<p>Which woodworking plans site is best? Anybody have some good<br>recommendations?</p>
This may be a silly question or something no one has thought of but I need to ask...I am left handed and use most of my tools left handed. Would you recommend building it in a &quot;mirror&quot; fashion?
Absolutely. And it's not a silly question. Most left-handed woodworkers set their vises up reversed - tail vise on the left and face vise on the right.
<p>Hi Jdege,</p><p>How does a front vice differs from an end vice : In Mechanism or In Size ?</p><p> Regards,</p><p>Ritesh</p>
<p>The only difference between the two vice mechanisms is the distance between the screws. The end vice has them placed farther apart.</p>
<p>Thanks!</p><p> Gr8 help!</p><p>However, I am finding it tough to get them india..may be I have to wait.</p>
This is professional works ! Thank you Jdege ! Please do one foe me... ^~^
<p>Hi Jdege,</p><p>I don't see anywhere you mentioned the over all length of the bench top. A piece of 1 1/2&quot; x 25&quot; x 8' glued edge oak at Lumber Liquidators costs $192 including tax. Two piece is almost $400! Would that be better if I use two IKEA 1 1/4&quot; x 25&quot; x 74&quot; solid Beech ($99 each plus tax) on top of a layer of 3/4&quot; Birch plywood. That would be 3 1/4&quot; over all. </p>
<p>I was at IKEA in Philadelphia today. There is no 1 1/2&quot; glued edge beech counter top. They only have either 1 1/8&quot; solid wood or 1 1/2&quot; beech over particleboard.</p>
Yep. They discontinued it a year or so ago.<br><br>Try Lumber Liquidators. They sell butcher block countertop, and might have a store close enough that you could avoid shipping.
<p>This makes me want to buy a house just so I can build a workbench!!! </p>
<p>Hey Jdege!</p><p>Greetings from India!</p><p>Thanks for your detailed work description, they are very helpful. Can you please help me with the dimensions of the vices(jaw width and jaw openings) or post their model numbers!</p><p>P.S : I am brand new to woodworking, but surly build this workbench</p><p>Regards,</p><p>Ritesh</p>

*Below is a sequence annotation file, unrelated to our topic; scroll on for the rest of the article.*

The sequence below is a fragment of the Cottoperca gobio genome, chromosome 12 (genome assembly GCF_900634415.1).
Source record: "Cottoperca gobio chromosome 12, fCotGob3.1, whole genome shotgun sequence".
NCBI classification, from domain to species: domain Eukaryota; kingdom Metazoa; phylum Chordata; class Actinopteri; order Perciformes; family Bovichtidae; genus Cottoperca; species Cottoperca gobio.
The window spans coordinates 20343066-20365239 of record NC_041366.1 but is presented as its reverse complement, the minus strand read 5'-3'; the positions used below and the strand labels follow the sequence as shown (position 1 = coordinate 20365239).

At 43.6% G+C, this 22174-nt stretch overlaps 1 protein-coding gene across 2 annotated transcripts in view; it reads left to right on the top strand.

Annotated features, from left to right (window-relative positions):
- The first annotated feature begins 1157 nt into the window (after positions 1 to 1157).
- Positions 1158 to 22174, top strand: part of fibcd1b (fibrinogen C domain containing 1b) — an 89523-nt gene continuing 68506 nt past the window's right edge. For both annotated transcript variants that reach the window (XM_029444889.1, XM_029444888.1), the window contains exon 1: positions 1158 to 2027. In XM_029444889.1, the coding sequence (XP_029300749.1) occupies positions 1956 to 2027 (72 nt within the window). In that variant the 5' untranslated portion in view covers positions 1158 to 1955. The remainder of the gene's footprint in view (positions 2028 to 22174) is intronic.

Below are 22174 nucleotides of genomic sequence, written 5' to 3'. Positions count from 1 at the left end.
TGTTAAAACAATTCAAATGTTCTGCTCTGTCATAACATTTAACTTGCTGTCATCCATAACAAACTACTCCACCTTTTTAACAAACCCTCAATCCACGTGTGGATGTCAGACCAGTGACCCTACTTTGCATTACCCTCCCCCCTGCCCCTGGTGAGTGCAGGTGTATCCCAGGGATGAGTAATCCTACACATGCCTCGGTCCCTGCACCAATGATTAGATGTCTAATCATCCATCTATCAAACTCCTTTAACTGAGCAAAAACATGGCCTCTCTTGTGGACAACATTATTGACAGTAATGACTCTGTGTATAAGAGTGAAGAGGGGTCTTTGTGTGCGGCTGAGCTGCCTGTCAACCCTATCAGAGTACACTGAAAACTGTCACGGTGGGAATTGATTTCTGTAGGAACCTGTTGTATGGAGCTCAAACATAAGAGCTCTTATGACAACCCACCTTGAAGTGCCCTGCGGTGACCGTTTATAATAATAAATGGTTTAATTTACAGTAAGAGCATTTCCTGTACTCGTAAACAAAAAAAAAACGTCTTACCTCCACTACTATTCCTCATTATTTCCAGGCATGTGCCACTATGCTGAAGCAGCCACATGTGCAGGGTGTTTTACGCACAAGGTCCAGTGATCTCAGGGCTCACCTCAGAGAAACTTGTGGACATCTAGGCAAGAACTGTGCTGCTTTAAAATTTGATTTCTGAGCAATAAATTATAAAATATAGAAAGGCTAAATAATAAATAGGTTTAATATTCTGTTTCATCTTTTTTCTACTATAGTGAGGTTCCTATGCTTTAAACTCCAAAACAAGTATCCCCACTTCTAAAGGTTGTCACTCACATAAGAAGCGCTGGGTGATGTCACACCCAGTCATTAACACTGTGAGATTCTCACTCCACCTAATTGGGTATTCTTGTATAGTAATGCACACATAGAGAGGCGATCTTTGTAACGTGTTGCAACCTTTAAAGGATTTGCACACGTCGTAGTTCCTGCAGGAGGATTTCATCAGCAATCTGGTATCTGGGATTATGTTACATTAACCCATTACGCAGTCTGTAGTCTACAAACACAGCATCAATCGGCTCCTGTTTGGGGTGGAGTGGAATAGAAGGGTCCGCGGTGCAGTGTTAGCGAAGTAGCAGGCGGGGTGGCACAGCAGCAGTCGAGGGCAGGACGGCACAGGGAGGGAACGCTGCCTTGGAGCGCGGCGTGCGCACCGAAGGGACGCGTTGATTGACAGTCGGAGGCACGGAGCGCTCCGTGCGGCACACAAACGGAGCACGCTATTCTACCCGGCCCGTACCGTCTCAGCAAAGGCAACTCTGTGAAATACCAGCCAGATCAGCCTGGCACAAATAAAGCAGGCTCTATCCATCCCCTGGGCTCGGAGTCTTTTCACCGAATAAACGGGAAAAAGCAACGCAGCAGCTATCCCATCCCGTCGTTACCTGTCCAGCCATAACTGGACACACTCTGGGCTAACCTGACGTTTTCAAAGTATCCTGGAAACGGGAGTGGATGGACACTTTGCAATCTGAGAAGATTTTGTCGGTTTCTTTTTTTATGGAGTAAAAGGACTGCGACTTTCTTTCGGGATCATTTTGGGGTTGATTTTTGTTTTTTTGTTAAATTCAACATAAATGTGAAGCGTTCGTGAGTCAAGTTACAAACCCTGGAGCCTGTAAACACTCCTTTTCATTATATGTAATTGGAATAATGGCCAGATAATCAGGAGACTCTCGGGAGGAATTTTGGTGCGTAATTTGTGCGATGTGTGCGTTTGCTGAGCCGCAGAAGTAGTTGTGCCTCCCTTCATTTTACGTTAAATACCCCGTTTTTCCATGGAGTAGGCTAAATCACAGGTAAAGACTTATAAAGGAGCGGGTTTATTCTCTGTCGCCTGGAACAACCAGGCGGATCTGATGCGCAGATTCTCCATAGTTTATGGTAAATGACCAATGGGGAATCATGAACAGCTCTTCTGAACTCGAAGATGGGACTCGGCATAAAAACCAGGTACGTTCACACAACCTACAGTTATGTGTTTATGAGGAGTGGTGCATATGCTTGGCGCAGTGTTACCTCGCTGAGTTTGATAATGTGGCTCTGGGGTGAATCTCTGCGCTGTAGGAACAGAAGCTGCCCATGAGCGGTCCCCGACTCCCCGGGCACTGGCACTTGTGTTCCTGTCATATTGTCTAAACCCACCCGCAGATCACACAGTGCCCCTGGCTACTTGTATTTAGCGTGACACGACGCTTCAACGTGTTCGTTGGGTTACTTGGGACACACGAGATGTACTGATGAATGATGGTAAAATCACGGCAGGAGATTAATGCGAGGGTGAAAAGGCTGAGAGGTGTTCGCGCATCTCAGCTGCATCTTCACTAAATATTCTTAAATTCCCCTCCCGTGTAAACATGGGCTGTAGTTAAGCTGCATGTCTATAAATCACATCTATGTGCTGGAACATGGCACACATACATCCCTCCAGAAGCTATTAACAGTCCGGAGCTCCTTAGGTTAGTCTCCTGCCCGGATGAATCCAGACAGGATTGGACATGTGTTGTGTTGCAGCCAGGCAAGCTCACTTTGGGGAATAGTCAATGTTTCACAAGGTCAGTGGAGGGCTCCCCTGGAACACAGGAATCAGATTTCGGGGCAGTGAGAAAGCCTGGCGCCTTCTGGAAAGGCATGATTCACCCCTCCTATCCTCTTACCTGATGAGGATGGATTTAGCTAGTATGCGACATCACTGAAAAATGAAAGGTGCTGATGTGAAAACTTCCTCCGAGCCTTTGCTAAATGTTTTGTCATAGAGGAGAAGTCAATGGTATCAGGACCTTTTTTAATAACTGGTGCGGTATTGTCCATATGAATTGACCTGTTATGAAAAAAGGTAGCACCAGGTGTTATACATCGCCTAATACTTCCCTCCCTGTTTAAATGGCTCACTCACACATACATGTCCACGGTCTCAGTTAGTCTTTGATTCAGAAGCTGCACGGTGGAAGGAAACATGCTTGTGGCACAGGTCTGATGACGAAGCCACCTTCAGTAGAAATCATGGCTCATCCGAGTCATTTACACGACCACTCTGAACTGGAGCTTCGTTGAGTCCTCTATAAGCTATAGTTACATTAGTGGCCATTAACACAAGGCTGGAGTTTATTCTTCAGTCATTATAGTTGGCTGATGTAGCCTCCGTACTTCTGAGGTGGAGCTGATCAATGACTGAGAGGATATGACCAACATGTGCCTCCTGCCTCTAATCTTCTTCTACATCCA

I used Rockler's quick release front vise and end vise. There are links in the I'ble.<br><br>I'd suggest that you have the vices in hand before you start, rather than trying to fit by measurements.
<p>Almost complete with mine, will post a photo when I've had a chance to apply some finish to it. I have to say that I've never worked with MDF before, and I hope to never again for a similar application. In retrospect, it would have been work the money to just buy hardwood to avoid the stress.</p><p>I'll share the vise that I'm using since I'm not sure anyone else has pointed it out (http://www.amazon.com/Woodstock-D4026-Cabinet-Makers-Vise/dp/B005W16LVE/ref=sr_1_5?s=hi&amp;ie=UTF8&amp;qid=1426440611&amp;sr=1-5&amp;keywords=woodworking+vise+for+workbench) for ~70 buck you get an awesome vise, well-machines, that you just have to add lag bolts/ #12 screws, and a dowel to and it's functional. I'm using it for the front vise, but I think it would be viable on the end too with a large wooden jaw.;</p>
The plans I was working from used MDF for the top. I would not, even as a later under hardwood, if I were to make this again. I'd double up on counter top, or by a purpose made bench top. (Ikea has discontinued the countertop I'd used. The replacement is hardwood over particle board, which I don't think is suitable for a kitchen, let alone a workbench.)
How much did it cost you overall? As like an estimate?